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    Marine reunites with family in earthquake ravaged Haiti

    Marine assist family and native country

    Photo By Lance Cpl. Christopher Carroll | Lance Cpl. Malarky Gene, a French/Creole linguist with Combat Logistics Battalion 22,...... read more read more



    Courtesy Story

    22nd Marine Expeditionary Unit

    PETIT GOAVE, Haiti — When a devastating earthquake rocked Haiti, Jan. 12, Lance Cpl. Malarky Gene could only think of one thing — was his wife and son still alive?

    For Gene, a food service specialist with Combat Logistics Battalion 22, 22nd Marine Expeditionary Unit, the 11 day span from Jan.12-23 was a stressful time of uncertainty. His home country had been ravaged by the earthquake, and the status of his family and friends was unknown. To make matters worse, he was unable to get in contact with anybody who could give him information about his wife, Guerline, and son, Bellot.

    On Jan. 13, Gene's unit received orders to embark aboard the ships of the Bataan Amphibious Ready Group, make best speed to Haiti, and assist in the relief effort. The ships arrived pier side in Morehead City, N.C., Jan. 15, and the 2,000 Marines and sailors of the 22nd MEU were underway the next day. By working around the clock, the unit speedily loaded their gear, prepared for their mission and said goodbye to their families. Gene was aboard the USS Carter Hall as the amphibious ready group steamed southward.

    "Every day, I prayed for my wife and son," said Gene. "I was worried about my wife and son, but I was happy to be coming to Haiti to help everybody."

    His family was in their house in Carrefour, Haiti, when the earthquake struck, leveling the building. While they escaped unharmed from the massive quake, they were left without power, shelter, food or money. With no assistance coming soon, they headed toward the port of Petit Goave where they knew help had arrived offshore in the form of 2,000 Marines from the 22nd MEU. Gene was there on the ground, already helping those in need, but his thoughts focused on his family. Their 31-mile journey was made by bus and foot through the devastated country.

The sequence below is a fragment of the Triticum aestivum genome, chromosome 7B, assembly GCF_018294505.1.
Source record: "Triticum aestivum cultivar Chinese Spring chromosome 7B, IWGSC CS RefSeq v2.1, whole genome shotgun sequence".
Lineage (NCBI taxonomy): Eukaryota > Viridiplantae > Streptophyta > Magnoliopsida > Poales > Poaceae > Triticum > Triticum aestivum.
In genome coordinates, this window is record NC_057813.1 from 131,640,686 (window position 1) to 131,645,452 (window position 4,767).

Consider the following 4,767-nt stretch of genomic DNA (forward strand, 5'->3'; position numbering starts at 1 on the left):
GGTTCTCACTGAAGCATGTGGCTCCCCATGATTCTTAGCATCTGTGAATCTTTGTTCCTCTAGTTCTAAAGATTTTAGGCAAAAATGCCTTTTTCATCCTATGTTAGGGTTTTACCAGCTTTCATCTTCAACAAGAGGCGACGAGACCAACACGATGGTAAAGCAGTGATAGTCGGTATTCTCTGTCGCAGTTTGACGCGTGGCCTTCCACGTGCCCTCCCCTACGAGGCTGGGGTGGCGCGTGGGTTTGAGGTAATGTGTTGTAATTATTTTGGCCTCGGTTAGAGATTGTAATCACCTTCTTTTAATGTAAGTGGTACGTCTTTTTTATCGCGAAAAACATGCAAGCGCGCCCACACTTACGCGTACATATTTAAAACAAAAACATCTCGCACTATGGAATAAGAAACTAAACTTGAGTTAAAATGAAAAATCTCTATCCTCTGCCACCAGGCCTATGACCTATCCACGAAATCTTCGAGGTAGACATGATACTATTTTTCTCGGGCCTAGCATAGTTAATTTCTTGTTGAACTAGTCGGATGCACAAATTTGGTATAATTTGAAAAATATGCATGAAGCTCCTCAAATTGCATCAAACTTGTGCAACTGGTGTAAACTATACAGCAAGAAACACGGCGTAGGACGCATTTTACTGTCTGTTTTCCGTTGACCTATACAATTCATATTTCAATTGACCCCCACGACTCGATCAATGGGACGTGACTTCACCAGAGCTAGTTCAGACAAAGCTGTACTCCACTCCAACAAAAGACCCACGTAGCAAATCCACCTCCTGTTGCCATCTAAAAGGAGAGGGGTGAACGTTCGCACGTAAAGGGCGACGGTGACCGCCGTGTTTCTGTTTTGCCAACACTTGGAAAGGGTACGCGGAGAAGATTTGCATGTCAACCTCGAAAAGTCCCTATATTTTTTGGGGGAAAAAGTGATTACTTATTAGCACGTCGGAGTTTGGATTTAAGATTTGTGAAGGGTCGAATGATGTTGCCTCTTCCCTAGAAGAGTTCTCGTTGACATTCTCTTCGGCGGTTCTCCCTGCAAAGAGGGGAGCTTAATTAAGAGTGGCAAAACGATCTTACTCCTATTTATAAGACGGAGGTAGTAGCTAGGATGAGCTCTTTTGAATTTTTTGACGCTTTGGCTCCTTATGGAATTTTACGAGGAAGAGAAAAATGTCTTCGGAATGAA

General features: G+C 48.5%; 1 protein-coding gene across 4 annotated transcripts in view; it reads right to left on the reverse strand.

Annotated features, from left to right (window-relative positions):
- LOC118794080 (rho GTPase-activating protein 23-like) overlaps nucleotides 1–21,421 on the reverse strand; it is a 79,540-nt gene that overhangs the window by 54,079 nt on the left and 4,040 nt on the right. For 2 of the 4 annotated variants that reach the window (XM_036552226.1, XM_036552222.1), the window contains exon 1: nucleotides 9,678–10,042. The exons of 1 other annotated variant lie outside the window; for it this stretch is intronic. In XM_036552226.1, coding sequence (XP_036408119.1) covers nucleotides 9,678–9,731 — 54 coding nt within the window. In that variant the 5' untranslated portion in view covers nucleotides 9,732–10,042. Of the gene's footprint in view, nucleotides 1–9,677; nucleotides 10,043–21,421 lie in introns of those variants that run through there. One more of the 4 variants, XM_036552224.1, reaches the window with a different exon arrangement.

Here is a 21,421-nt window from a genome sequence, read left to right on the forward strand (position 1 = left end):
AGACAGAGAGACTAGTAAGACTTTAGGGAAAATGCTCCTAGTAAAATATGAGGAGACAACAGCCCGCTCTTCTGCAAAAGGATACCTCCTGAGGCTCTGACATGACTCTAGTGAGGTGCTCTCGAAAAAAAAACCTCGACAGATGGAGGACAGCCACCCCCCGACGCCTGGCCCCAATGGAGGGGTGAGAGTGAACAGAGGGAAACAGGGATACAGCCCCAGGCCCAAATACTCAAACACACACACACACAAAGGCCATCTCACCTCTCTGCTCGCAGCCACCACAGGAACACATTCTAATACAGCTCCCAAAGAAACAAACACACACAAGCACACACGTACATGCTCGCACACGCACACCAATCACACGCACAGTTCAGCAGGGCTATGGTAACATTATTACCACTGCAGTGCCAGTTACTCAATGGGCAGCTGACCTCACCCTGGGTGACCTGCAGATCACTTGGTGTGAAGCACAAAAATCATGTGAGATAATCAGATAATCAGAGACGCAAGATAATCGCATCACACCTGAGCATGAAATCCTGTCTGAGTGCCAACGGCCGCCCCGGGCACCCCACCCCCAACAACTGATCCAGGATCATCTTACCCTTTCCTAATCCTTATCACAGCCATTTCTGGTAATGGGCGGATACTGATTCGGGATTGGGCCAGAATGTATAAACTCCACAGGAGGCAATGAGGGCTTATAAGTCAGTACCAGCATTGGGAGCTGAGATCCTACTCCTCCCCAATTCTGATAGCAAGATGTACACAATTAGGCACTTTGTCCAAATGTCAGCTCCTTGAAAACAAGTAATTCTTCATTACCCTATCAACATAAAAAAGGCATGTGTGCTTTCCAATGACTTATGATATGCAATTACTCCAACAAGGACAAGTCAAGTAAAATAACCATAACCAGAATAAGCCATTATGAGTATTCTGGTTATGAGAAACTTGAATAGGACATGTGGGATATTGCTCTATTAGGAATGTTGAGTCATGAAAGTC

Leaders from the MEU were well aware of Gene's situation and did everything they could to help.

    "Even though we knew it would be a difficult process, it was an easy decision to make," said Lt. Col. Gary Keim, commanding officer of CLB-22, regarding the focus on helping Gene and his family. "That's what Marines expect of their leaders — this is about Marines taking care of Marines."

    On Jan. 23, it was arranged that the family would be picked up away from the front of the Marines humanitarian assistance camp where crowds of locals gather during the day. A humvee was dispatched and the family was happily reunited on the streets of Petit Goave. The family was brought inside the Marine camp, formerly a school surrounded by mango trees, lush grass and a lone baobab, but now converted to a humanitarian assistance hub by the sea.

    While the family was safely reunited, in reality, the work had just begun to ensure Gene's family would find refuge.

    Behind the scenes, strings of emails, hours of phone calls and several meetings were held to find relief for the family. Gene's immediate family lives in New York — his father, brother and two sisters. He had started the paperwork to move his wife and son from Haiti to New York where they could become U.S. Citizens, but the earthquake brought the process to a halt.

    "This was a consummate team effort amongst staff judge advocate offices extending from Marine Forces South, Joint Task Force Haiti, and the 22nd MEU," said Maj. Tom Jasper, a Elgin, Ill., native and staff judge advocate for the 22nd MEU. "There was extraordinary coordination between the Department of State, Department of Homeland Security and the Department of Defense to do the right thing and take care of this Marine's family so he can solely focus on helping those in need. That's what this is all about."

    On Jan. 25, Jasper and Gene's family members were at the U.S. Embassy Consular's Office in Haiti. With passports, marriage and birth certificates, and other critical information, Jasper and a team of Marine and Army lawyers were able to help expedite the immigration process to grant Humanitarian Parole to Gene's family. Over the course of three days, a process that usually takes months was completed. Gene's family had been granted Humanitarian Parole and would be allowed entrance into the United States.

    "We were lucky because they had all the information necessary for the lawyers," said Keim. "Once I contacted my executive officer and the SJA, they took it from there."

    Gene's wife and son left Haiti, Feb. 2 to New York. The family will stay with relatives until Gene returns. Gene's wife, Guerline, expressed through an interpreter her great appreciation for the efforts of the United States.

    "It was a blessing that God sent the Americans here to help," she said.

    The 22nd MEU is a multi-mission capable force comprised of Aviation Combat Element, Marine Heavy Helicopter Squadron 461 (Reinforced); Logistics Combat Element, Combat Logistics Battalion 22; Ground Combat Element, Battalion Landing Team, 3rd Battalion, 2nd Marine Regiment; and its command element.



    Date Taken: 02.03.2010
    Date Posted: 02.03.2010 21:24
    Story ID: 44876
    Location: PORT-AU-PRINCE, HT 

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